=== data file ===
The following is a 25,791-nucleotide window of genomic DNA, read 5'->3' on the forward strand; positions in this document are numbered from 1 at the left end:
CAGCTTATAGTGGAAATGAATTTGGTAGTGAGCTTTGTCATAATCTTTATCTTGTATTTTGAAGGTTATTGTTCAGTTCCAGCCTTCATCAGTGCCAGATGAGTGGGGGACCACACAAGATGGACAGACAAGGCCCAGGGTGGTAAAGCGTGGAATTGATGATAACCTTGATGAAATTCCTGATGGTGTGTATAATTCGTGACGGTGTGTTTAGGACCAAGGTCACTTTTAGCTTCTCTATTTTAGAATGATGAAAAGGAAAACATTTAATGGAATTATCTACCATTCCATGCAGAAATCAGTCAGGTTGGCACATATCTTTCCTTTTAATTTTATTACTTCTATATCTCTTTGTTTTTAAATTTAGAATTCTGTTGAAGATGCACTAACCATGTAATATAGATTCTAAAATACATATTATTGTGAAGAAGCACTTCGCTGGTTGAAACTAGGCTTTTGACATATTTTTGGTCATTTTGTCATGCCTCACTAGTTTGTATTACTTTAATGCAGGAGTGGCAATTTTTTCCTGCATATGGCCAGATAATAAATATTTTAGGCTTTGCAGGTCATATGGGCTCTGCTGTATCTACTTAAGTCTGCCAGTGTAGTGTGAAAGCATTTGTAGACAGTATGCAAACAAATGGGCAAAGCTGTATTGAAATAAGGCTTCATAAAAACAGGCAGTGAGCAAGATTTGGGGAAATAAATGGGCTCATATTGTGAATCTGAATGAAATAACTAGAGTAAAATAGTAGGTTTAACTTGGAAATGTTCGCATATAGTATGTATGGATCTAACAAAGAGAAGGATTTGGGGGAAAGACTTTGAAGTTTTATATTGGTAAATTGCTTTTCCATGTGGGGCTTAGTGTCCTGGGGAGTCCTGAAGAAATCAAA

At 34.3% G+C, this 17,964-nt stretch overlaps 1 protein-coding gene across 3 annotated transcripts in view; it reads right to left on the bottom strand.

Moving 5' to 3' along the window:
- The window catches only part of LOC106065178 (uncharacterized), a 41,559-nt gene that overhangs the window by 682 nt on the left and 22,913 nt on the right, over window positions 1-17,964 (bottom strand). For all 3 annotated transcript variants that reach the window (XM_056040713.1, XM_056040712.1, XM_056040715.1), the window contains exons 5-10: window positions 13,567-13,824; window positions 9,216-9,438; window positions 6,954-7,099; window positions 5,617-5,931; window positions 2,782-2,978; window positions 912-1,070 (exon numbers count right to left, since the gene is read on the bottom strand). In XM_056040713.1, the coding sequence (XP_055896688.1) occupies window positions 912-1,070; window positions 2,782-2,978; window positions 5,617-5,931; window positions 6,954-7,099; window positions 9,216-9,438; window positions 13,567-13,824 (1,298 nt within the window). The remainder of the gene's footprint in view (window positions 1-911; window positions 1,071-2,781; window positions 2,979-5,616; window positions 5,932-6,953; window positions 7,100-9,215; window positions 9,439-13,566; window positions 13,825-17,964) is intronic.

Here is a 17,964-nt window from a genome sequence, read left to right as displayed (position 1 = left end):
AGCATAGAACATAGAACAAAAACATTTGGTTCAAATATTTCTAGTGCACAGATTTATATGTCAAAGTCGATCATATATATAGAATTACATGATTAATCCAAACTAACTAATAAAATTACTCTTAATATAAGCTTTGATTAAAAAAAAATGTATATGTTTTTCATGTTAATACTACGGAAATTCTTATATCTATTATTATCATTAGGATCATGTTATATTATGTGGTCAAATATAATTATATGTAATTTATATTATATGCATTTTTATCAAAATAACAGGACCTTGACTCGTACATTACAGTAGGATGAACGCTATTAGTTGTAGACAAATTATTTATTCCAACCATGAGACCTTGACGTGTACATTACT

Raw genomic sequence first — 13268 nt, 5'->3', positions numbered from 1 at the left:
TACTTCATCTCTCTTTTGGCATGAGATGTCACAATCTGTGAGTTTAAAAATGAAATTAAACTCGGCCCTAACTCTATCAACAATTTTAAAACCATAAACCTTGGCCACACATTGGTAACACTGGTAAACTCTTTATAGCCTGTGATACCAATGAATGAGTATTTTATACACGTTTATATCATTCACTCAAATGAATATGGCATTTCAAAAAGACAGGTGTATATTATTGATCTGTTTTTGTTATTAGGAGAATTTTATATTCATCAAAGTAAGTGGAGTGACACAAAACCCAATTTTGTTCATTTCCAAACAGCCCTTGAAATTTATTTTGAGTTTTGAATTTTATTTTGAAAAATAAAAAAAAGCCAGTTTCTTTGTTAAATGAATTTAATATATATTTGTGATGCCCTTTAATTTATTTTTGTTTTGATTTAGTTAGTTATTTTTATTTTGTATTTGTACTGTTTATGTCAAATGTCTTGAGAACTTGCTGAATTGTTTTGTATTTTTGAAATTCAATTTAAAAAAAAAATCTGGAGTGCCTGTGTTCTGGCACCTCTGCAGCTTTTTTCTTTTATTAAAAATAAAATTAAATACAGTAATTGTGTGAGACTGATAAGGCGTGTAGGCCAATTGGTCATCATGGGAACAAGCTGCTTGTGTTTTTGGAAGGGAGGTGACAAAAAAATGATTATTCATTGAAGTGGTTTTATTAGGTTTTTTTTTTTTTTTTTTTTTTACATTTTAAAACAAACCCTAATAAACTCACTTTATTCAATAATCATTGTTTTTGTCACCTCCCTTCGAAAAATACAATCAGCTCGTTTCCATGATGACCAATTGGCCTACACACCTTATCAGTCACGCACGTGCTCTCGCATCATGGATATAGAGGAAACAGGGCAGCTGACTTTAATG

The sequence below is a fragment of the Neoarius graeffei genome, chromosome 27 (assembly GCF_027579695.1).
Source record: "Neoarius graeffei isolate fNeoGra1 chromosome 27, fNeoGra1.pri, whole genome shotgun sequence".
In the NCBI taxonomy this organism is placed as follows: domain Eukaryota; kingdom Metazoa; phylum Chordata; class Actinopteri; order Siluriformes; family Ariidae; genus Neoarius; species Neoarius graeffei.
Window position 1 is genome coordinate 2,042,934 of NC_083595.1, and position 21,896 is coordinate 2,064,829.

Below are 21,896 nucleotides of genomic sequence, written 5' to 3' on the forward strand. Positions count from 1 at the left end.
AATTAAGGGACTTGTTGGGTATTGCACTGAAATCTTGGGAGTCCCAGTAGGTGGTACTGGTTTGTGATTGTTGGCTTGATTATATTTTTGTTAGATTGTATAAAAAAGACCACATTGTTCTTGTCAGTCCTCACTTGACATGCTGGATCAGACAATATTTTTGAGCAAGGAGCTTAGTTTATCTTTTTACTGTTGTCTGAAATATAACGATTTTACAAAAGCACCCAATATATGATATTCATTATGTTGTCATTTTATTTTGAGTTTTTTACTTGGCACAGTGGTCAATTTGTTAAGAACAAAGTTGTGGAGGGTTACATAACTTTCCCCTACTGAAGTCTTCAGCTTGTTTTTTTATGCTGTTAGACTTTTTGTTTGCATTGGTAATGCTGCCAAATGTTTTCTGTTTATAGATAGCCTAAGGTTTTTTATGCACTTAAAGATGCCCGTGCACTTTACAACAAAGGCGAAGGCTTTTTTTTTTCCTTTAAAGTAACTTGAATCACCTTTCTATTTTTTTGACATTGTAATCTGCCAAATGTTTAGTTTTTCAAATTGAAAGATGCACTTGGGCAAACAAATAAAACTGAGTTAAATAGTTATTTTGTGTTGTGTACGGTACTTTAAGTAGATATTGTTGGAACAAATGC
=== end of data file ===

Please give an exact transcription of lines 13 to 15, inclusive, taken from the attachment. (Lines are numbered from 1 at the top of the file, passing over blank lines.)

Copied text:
Window position 1 is genome coordinate 2,042,934 of NC_083595.1, and position 21,896 is coordinate 2,064,829.

Below are 21,896 nucleotides of genomic sequence, written 5' to 3' on the forward strand. Positions count from 1 at the left end.
AATTAAGGGACTTGTTGGGTATTGCACTGAAATCTTGGGAGTCCCAGTAGGTGGTACTGGTTTGTGATTGTTGGCTTGATTATATTTTTGTTAGATTGTATAAAAAAGACCACATTGTTCTTGTCAGTCCTCACTTGACATGCTGGATCAGACAATATTTTTGAGCAAGGAGCTTAGTTTATCTTTTTACTGTTGTCTGAAATATAACGATTTTACAAAAGCACCCAATATATGATATTCATTATGTTGTCATTTTATTTTGAGTTTTTTACTTGGCACAGTGGTCAATTTGTTAAGAACAAAGTTGTGGAGGGTTACATAACTTTCCCCTACTGAAGTCTTCAGCTTGTTTTTTTATGCTGTTAGACTTTTTGTTTGCATTGGTAATGCTGCCAAATGTTTTCTGTTTATAGATAGCCTAAGGTTTTTTATGCACTTAAAGATGCCCGTGCACTTTACAACAAAGGCGAAGGCTTTTTTTTTTCCTTTAAAGTAACTTGAATCACCTTTCTATTTTTTTGACATTGTAATCTGCCAAATGTTTAGTTTTTCAAATTGAAAGATGCACTTGGGCAAACAAATAAAACTGAGTTAAATAGTTATTTTGTGTTGTGTACGGTACTTTAAGTAGATATTGTTGGAACAAATGC